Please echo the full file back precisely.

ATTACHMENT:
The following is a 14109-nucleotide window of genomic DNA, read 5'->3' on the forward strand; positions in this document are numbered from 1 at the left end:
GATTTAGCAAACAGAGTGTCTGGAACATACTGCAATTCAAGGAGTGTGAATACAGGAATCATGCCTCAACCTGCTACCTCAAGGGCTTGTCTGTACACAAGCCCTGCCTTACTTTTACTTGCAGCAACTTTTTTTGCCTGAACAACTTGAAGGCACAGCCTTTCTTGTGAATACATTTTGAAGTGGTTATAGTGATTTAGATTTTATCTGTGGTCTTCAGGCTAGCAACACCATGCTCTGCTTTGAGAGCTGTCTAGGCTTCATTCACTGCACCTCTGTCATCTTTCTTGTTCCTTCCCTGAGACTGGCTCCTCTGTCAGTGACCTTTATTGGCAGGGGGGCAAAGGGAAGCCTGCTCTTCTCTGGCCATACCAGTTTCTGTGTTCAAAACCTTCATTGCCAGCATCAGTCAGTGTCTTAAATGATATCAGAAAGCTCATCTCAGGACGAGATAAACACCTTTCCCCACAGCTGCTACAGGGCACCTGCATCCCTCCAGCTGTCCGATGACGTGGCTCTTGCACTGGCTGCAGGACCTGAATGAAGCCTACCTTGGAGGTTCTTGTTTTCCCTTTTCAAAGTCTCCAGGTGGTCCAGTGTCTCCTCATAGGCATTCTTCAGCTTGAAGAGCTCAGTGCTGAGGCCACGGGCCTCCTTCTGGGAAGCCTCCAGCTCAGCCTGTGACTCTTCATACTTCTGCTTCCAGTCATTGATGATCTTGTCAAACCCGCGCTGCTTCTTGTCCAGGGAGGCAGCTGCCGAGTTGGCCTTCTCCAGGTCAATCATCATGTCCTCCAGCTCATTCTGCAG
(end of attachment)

The following is a 14109-nucleotide window of genomic DNA, read 5'->3' on the forward strand; positions in this document are numbered from 1 at the left end:
GATTTAGCAAACAGAGTGTCTGGAACATACTGCAATTCAAGGAGTGTGAATACAGGAATCATGCCTCAACCTGCTACCTCAAGGGCTTGTCTGTACACAAGCCCTGCCTTACTTTTACTTGCAGCAACTTTTTTTGCCTGAACAACTTGAAGGCACAGCCTTTCTTGTGAATACATTTTGAAGTGGTTATAGTGATTTAGATTTTATCTGTGGTCTTCAGGCTAGCAACACCATGCTCTGCTTTGAGAGCTGTCTAGGCTTCATTCACTGCACCTCTGTCATCTTTCTTGTTCCTTCCCTGAGACTGGCTCCTCTGTCAGTGACCTTTATTGGCAGGGGGGCAAAGGGAAGCCTGCTCTTCTCTGGCCATACCAGTTTCTGTGTTCAAAACCTTCATTGCCAGCATCAGTCAGTGTCTTAAATGATATCAGAAAGCTCATCTCAGGACGAGATAAACACCTTTCCCCACAGCTGCTACAGGGCACCTGCATCCCTCCAGCTGTCCGATGACGTGGCTCTTGCACTGGCTGCAGGACCTGAATGAAGCCTACCTTGGAGGTTCTTGTTTTCCCTTTTCAAAGTCTCCAGGTGGTCCAGTGTCTCCTCATAGGCATTCTTCAGCTTGAAGAGCTCAGTGCTGAGGCCACGGGCCTCCTTCTGGGAAGCCTCCAGCTCAGCCTGTGACTCTTCATACTTCTGCTTCCAGTCATTGATGATCTTGTCAAACCCGCGCTGCTTCTTGTCCAGGGAGGCAGCTGCCGAGTTGGCCTTCTCCAGGTCAATCATCATGTCCTCCAGCTCATTCTGCAG